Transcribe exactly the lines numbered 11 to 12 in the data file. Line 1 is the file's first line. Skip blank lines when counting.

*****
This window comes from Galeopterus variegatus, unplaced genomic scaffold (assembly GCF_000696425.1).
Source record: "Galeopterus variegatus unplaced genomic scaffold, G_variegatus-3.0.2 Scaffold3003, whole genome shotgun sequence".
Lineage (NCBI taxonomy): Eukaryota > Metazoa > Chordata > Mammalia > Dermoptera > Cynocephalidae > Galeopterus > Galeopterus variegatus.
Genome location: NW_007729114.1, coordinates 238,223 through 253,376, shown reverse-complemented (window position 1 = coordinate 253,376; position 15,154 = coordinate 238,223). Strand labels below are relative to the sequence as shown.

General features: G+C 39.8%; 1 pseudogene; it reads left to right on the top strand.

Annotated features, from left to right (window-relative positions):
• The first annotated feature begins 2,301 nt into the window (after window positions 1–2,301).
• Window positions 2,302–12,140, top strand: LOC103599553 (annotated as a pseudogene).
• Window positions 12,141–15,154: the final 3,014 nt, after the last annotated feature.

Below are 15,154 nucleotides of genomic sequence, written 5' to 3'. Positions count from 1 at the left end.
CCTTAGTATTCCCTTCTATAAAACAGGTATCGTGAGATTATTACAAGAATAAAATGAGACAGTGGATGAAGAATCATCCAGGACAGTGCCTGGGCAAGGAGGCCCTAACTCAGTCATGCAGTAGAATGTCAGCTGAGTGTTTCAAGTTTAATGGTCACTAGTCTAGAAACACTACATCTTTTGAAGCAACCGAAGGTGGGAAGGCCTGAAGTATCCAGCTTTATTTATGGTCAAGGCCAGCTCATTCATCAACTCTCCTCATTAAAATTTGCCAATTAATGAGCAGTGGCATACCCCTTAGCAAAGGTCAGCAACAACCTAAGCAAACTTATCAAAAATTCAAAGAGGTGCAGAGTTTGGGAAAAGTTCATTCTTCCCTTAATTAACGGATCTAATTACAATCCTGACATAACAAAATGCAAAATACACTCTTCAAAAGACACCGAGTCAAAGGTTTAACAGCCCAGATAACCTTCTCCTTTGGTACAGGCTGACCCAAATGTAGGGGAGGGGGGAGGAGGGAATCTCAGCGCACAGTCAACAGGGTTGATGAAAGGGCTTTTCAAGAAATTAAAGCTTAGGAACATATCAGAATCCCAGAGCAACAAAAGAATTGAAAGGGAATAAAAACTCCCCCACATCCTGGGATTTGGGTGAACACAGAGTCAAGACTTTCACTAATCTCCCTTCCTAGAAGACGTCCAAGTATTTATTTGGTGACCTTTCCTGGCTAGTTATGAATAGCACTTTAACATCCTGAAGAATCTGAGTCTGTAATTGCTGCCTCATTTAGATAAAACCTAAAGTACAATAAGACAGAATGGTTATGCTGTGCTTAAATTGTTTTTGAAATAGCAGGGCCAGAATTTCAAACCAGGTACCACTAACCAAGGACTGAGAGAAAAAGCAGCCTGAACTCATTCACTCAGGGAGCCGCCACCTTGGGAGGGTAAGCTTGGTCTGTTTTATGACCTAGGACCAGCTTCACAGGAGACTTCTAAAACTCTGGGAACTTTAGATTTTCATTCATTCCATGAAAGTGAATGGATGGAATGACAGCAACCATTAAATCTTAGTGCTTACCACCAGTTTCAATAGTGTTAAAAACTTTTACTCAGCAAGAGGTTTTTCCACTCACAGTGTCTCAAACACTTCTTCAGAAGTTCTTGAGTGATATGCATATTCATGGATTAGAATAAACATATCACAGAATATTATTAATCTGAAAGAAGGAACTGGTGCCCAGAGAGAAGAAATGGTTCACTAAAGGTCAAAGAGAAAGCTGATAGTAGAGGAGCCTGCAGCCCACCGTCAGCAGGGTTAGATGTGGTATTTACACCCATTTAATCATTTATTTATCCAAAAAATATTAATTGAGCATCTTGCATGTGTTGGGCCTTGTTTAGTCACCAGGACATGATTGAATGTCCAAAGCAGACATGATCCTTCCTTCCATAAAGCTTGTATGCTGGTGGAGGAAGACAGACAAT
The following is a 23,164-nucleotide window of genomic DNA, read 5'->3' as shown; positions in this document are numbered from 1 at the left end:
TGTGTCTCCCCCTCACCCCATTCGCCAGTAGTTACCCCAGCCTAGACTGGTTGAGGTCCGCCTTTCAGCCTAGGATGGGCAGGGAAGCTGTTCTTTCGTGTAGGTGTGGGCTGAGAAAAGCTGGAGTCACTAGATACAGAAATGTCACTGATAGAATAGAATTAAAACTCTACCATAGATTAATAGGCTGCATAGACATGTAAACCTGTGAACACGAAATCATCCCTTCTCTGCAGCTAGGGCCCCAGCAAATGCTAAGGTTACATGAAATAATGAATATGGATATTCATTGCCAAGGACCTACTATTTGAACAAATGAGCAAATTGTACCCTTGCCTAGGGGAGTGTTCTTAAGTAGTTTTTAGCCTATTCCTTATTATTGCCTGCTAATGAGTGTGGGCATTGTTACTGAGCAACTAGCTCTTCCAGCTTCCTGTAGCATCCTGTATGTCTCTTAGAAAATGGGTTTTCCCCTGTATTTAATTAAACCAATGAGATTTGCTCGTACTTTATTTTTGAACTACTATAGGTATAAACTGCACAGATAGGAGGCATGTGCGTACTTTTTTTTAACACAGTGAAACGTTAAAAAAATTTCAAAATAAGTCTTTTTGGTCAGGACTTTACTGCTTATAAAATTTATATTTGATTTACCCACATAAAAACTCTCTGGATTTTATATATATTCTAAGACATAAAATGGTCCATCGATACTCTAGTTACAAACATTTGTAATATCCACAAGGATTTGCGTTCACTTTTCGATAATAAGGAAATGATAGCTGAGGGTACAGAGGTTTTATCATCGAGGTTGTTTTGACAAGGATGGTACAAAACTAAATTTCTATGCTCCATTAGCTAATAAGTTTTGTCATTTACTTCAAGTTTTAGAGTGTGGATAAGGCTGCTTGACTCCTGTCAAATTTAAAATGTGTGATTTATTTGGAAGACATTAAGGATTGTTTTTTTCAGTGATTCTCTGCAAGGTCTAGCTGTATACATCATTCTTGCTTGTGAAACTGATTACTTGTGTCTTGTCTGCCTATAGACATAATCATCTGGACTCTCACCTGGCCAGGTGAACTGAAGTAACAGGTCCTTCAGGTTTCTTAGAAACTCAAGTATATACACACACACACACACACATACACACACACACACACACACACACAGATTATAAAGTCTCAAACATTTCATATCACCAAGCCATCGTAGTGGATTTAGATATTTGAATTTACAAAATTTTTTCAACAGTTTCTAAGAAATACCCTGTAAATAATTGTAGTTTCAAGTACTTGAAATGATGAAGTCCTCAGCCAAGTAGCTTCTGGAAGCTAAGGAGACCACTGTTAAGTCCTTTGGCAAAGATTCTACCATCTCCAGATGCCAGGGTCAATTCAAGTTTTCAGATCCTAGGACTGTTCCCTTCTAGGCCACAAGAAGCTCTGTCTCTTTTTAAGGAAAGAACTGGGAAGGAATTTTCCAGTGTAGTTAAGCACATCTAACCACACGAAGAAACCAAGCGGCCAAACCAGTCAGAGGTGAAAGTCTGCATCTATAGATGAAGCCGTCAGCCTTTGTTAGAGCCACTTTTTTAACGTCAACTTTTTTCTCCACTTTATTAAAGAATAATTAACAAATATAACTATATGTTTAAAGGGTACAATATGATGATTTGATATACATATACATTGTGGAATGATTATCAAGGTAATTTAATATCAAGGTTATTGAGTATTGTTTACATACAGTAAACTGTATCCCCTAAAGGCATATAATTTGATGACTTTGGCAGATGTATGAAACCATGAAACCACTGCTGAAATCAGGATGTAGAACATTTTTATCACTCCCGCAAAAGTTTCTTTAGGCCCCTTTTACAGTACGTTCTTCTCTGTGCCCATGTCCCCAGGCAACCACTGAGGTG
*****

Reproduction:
CCTTAGTATTCCCTTCTATAAAACAGGTATCGTGAGATTATTACAAGAATAAAATGAGACAGTGGATGAAGAATCATCCAGGACAGTGCCTGGGCAAGGAGGCCCTAACTCAGTCATGCAGTAGAATGTCAGCTGAGTGTTTCAAGTTTAATGGTCACTAGTCTAGAAACACTACATCTTTTGAAGCAACCGAAGGTGGGAAGGCCTGAAGTATCCAGCTTTATTTATGGTCAAGGCCAGCTCATTCATCAACTCTCCTCATTAAAATTTGCCAATTAATGAGCAGTGGCATACCCCTTAGCAAAGGTCAGCAACAACCTAAGCAAACTTATCAAAAATTCAAAGAGGTGCAGAGTTTGGGAAAAGTTCATTCTTCCCTTAATTAACGGATCTAATTACAATCCTGACATAACAAAATGCAAAATACACTCTTCAAAAGACACCGAGTCAAAGGTTTAACAGCCCAGATAACCTTCTCCTTTGGTACAGGCTGACCCAAATGTAGGGGAGGGGGGAGGAGGGAATCTCAGCGCACAGTCAACAGGGTTGATGAAAGGGCTTTTCAAGAAATTAAAGCTTAGGAACATATCAGAATCCCAGAGCAACAAAAGAATTGAAAGGGAATAAAAACTCCCCCACATCCTGGGATTTGGGTGAACACAGAGTCAAGACTTTCACTAATCTCCCTTCCTAGAAGACGTCCAAGTATTTATTTGGTGACCTTTCCTGGCTAGTTATGAATAGCACTTTAACATCCTGAAGAATCTGAGTCTGTAATTGCTGCCTCATTTAGATAAAACCTAAAGTACAATAAGACAGAATGGTTATGCTGTGCTTAAATTGTTTTTGAAATAGCAGGGCCAGAATTTCAAACCAGGTACCACTAACCAAGGACTGAGAGAAAAAGCAGCCTGAACTCATTCACTCAGGGAGCCGCCACCTTGGGAGGGTAAGCTTGGTCTGTTTTATGACCTAGGACCAGCTTCACAGGAGACTTCTAAAACTCTGGGAACTTTAGATTTTCATTCATTCCATGAAAGTGAATGGATGGAATGACAGCAACCATTAAATCTTAGTGCTTACCACCAGTTTCAATAGTGTTAAAAACTTTTACTCAGCAAGAGGTTTTTCCACTCACAGTGTCTCAAACACTTCTTCAGAAGTTCTTGAGTGATATGCATATTCATGGATTAGAATAAACATATCACAGAATATTATTAATCTGAAAGAAGGAACTGGTGCCCAGAGAGAAGAAATGGTTCACTAAAGGTCAAAGAGAAAGCTGATAGTAGAGGAGCCTGCAGCCCACCGTCAGCAGGGTTAGATGTGGTATTTACACCCATTTAATCATTTATTTATCCAAAAAATATTAATTGAGCATCTTGCATGTGTTGGGCCTTGTTTAGTCACCAGGACATGATTGAATGTCCAAAGCAGACATGATCCTTCCTTCCATAAAGCTTGTATGCTGGTGGAGGAAGACAGACAAT
The following is a 23,164-nucleotide window of genomic DNA, read 5'->3' as shown; positions in this document are numbered from 1 at the left end: